“We know him as Ah Heng. My parents and I got a ride in his vehicle from Ba Abang sometime in 2005. Shortly after that, he came looking for me in the village. He offered to take care of me but I declined. He then said I should give in or he would hurt me and my family,” says the 21-year-old woman who eventually acceded to his demands and has since borne him two girls, one in 2006 and another in February.
Ah Heng now rarely visits nor provides maintenance for the family after his wife found out about his activities and accused Mindy of seducing her husband.
“I don’t want him to come here anymore; I will raise the kids myself. I don’t even love him,” says Mindy.
A neglected people
THE Penan’s protracted resistance to deforestation and the international attention the tribe continues to receive must have irked the Sarawak government.
The state government continues to dismiss their concerns over the loss of forest resources brought on by industrial logging that degrades the forest and pollutes the rivers.
At the height of the international anti-tropical timber campaign in the late 1980s, the state set up a Penan Affairs Committee to help the nomadic tribe to lead a settled life with promises of socio-economic development. The state announced allocations worth millions of ringgit.
Two decades later, the benefits remain elusive for many Penans. The rapid expansion of acacia and oil palm plantations eats into their ancestral land. To top it off, the natives are becoming illegals with many not having official documents.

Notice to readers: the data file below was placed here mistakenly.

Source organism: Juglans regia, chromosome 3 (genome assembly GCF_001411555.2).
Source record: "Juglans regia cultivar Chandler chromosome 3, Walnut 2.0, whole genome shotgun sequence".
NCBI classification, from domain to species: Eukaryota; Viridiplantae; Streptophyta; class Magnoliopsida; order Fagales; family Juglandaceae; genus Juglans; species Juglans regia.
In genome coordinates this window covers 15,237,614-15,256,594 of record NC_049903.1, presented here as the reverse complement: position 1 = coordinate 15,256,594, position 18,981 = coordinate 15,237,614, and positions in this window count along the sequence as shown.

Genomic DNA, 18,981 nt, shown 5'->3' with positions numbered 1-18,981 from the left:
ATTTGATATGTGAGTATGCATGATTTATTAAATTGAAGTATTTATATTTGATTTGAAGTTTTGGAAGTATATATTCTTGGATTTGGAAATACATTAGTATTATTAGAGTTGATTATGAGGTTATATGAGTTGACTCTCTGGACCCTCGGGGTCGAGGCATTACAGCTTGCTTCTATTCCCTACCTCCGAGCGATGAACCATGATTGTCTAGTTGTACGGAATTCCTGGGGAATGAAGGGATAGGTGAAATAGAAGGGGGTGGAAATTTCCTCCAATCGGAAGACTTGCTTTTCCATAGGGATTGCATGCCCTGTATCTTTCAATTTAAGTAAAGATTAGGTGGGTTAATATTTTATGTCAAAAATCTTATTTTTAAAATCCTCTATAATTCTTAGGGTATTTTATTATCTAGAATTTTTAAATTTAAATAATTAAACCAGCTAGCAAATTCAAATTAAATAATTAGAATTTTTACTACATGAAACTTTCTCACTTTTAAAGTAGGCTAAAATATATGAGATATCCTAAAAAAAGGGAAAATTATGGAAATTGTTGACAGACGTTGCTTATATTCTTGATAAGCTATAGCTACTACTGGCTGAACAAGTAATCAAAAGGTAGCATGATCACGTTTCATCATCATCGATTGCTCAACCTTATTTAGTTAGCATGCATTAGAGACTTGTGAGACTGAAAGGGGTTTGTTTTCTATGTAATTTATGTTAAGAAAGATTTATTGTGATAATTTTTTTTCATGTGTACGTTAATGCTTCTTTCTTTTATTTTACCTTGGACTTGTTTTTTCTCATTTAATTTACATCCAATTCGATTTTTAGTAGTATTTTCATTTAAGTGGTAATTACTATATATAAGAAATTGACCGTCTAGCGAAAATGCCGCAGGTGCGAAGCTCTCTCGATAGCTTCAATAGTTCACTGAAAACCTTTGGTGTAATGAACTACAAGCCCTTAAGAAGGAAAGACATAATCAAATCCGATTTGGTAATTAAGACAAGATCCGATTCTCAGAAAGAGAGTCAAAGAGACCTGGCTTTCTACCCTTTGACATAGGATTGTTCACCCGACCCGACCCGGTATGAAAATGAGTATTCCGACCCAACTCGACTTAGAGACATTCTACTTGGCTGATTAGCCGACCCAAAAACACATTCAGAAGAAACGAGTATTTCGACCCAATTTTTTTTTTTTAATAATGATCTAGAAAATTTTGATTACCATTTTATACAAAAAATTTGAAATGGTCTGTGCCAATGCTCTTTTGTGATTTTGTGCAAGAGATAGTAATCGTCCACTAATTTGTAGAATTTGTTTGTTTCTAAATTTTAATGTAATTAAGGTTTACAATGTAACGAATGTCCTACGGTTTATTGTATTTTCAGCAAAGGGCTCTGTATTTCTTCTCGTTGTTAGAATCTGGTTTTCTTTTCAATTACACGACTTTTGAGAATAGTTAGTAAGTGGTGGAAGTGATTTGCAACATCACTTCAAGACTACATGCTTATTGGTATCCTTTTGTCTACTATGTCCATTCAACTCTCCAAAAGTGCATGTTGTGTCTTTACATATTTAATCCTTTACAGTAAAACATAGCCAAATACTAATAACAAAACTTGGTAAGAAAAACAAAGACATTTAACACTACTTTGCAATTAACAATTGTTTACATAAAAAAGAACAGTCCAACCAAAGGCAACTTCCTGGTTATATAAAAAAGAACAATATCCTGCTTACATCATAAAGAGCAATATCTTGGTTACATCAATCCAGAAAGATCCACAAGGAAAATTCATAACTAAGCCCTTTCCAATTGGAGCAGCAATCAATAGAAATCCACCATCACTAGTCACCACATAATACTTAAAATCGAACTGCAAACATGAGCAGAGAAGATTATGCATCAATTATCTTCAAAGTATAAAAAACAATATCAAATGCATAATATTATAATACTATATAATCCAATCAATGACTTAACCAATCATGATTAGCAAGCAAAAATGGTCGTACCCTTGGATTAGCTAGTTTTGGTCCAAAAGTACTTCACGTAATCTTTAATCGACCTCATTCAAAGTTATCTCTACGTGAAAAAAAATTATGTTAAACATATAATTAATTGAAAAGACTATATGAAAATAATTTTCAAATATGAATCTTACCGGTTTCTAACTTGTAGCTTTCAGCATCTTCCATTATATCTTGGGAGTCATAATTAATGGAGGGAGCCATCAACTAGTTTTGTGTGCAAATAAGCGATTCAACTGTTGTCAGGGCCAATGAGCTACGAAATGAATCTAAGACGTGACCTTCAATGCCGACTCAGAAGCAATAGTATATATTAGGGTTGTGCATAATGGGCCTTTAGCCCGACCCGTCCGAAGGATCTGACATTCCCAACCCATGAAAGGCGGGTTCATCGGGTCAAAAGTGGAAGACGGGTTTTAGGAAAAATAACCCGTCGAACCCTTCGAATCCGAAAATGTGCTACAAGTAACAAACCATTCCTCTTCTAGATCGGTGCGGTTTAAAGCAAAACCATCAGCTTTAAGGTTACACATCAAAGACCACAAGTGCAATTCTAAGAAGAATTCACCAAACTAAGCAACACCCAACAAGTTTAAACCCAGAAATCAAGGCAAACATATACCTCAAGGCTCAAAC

The Human Rights Commission (Suhakam) has raised the issue of poor MyKad registration which complicates the issuance of birth certificates.
Suhakam has thus far failed in persuading the state government to resolve the land rights issue inflicting every native group in Sarawak.
In recent years, the Penans are turning to the court of law to stop further encroachment.
But the nomadic Penans face a tough battle in claiming native customary rights (NCR) as the Sarawak Land Code 1958 states that one cannot stake a claim for NCR if one had not cultivated that piece of land before Jan 1, 1958.
In May 2007, further restrictions were imposed when the clause “any other lawful method of establishing land claim” in Section 5(2) was dropped. Lawyers had previously used that provision to argue for a broader interpretation of land use.
“When environmental groups suggest setting aside forests for wildlife, the state will agree but when we demand for our forests to be protected, we are ignored. It seems that the wildlife living in the forests are more valued than us humans,” notes a young Penan.
Although disillusioned, the Penans remain hopeful.
As Balan Jon of Long Item puts it: “It’s not only our livelihood but our culture and survi val as a tribe has been affected for so long. We’ll die if we continue to be neglected.”